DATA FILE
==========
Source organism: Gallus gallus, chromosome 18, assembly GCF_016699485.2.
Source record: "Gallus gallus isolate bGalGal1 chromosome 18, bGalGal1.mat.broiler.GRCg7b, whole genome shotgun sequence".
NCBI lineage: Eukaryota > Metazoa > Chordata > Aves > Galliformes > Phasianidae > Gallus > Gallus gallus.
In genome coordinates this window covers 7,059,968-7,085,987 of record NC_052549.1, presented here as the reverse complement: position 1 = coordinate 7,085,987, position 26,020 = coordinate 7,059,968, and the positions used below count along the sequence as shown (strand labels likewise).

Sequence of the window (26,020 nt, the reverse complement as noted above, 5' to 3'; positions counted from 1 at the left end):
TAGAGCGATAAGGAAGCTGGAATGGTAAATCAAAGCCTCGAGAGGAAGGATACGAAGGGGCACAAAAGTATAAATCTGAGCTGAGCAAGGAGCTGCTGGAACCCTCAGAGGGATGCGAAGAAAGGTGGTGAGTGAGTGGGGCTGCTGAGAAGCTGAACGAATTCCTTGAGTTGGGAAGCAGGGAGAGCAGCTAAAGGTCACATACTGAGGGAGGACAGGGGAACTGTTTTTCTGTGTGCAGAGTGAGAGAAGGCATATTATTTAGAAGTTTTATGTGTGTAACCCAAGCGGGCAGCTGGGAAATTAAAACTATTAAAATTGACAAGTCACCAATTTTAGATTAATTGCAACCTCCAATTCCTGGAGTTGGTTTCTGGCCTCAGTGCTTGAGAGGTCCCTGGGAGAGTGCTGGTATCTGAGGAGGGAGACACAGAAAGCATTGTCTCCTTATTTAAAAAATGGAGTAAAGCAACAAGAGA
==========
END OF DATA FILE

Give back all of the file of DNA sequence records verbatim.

Source organism: Gallus gallus, chromosome 18, assembly GCF_016699485.2.
Source record: "Gallus gallus isolate bGalGal1 chromosome 18, bGalGal1.mat.broiler.GRCg7b, whole genome shotgun sequence".
NCBI lineage: Eukaryota > Metazoa > Chordata > Aves > Galliformes > Phasianidae > Gallus > Gallus gallus.
In genome coordinates this window covers 7,059,968-7,085,987 of record NC_052549.1, presented here as the reverse complement: position 1 = coordinate 7,085,987, position 26,020 = coordinate 7,059,968, and the positions used below count along the sequence as shown (strand labels likewise).

Sequence of the window (26,020 nt, the reverse complement as noted above, 5' to 3'; positions counted from 1 at the left end):
TAGAGCGATAAGGAAGCTGGAATGGTAAATCAAAGCCTCGAGAGGAAGGATACGAAGGGGCACAAAAGTATAAATCTGAGCTGAGCAAGGAGCTGCTGGAACCCTCAGAGGGATGCGAAGAAAGGTGGTGAGTGAGTGGGGCTGCTGAGAAGCTGAACGAATTCCTTGAGTTGGGAAGCAGGGAGAGCAGCTAAAGGTCACATACTGAGGGAGGACAGGGGAACTGTTTTTCTGTGTGCAGAGTGAGAGAAGGCATATTATTTAGAAGTTTTATGTGTGTAACCCAAGCGGGCAGCTGGGAAATTAAAACTATTAAAATTGACAAGTCACCAATTTTAGATTAATTGCAACCTCCAATTCCTGGAGTTGGTTTCTGGCCTCAGTGCTTGAGAGGTCCCTGGGAGAGTGCTGGTATCTGAGGAGGGAGACACAGAAAGCATTGTCTCCTTATTTAAAAAATGGAGTAAAGCAACAAGAGA